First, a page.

A low-income parent seeking quality child care faces a rough road. He or she might find that his or her state has reduced funding in the face of soaring deficits. In California, for instance, state officials reduced outlays by $47 million in 2003; Minnesota cut funding that same year by more than $80 million, immediately denying subsidized care to some 1,300 families. Almost one-half of the states have waiting lists for child-care assistance; in California alone, there are nearly 50,000 families waiting for help. Furthermore, a parent who was eligible for subsidized child care one year might find him or herself ineligible the next year because of budget shortfalls. In 2003, Ohio reduced income eligibility ceilings, leaving an estimated 12,000 low-income children without benefits in the state that year. In Michigan, a similar effort saved the state $1.5 million, but it also left many families without affordable child care. Finally, a working parent who does save every extra paycheck penny for child care might find that the state has increased the amount he or she must contribute out of pocket. Trying to meet a budget shortfall, Minnesota increased its parental fees by 50 percent to 90 percent, depending on parents' income. Other states have taken similar actions.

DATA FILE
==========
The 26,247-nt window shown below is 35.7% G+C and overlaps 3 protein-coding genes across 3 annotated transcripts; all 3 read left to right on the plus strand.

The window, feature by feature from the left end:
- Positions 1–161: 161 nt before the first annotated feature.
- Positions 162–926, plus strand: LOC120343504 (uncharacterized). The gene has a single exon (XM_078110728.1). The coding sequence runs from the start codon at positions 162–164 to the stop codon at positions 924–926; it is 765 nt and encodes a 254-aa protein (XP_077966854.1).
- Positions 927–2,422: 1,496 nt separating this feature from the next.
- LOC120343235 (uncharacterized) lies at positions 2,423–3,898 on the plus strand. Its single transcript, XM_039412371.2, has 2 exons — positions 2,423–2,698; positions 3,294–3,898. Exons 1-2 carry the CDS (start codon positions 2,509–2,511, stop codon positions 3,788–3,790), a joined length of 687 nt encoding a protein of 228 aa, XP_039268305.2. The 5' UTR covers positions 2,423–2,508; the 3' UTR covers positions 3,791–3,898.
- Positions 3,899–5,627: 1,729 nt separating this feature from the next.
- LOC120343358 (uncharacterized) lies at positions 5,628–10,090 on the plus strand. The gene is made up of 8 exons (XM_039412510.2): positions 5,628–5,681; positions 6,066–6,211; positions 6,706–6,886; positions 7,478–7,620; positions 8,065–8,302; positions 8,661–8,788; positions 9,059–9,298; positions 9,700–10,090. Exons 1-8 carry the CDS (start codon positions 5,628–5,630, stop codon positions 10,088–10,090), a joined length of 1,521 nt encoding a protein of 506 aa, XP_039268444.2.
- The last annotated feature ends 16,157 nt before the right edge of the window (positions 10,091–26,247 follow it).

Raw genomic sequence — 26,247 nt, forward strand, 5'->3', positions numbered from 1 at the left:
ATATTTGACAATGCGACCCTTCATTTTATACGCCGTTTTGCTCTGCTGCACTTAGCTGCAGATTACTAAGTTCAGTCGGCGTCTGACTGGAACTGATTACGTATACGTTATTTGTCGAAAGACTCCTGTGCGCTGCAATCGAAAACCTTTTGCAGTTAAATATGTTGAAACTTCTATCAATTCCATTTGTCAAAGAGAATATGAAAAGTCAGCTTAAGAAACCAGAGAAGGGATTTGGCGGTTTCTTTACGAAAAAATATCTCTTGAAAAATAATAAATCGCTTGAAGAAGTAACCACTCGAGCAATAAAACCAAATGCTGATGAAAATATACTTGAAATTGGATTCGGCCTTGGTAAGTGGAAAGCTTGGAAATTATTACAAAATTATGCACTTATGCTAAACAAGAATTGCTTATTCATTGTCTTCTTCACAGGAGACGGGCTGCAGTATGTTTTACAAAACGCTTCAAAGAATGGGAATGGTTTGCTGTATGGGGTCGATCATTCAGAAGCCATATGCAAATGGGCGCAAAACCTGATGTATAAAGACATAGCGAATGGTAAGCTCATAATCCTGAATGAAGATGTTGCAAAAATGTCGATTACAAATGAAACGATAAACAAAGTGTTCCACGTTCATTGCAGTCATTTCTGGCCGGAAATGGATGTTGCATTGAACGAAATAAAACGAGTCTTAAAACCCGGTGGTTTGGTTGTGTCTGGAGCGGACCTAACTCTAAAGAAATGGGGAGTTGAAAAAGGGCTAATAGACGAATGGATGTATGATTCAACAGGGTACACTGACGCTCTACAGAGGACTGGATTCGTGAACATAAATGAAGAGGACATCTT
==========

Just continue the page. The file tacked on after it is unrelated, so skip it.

In some cases, these increases price parents out of employment altogether. Researchers agree that child-care costs often create a significant barrier to employment among parents with young children, particularly among low-income families receiving welfare or trying to move from welfare to work. Because women typically serve as primary caregivers for their children, a woman's attachment to the labor force is likely be affected significantly by the costs of day care. Jean Kimmel, an economist at Western Michigan University, found that among both married and single women, increases in the price of child care reduced a woman's participation in the labor force, even when accounting for a host of other factors. “Mothers will be less likely to seek market work if the costs of taking a job are higher, and they will be more likely to seek work, the greater the difference between the market wage and the opportunity cost of their time,” she wrote in The Review of Economics and Statistics. In other words, the presence of affordable child care for women can make or break a job.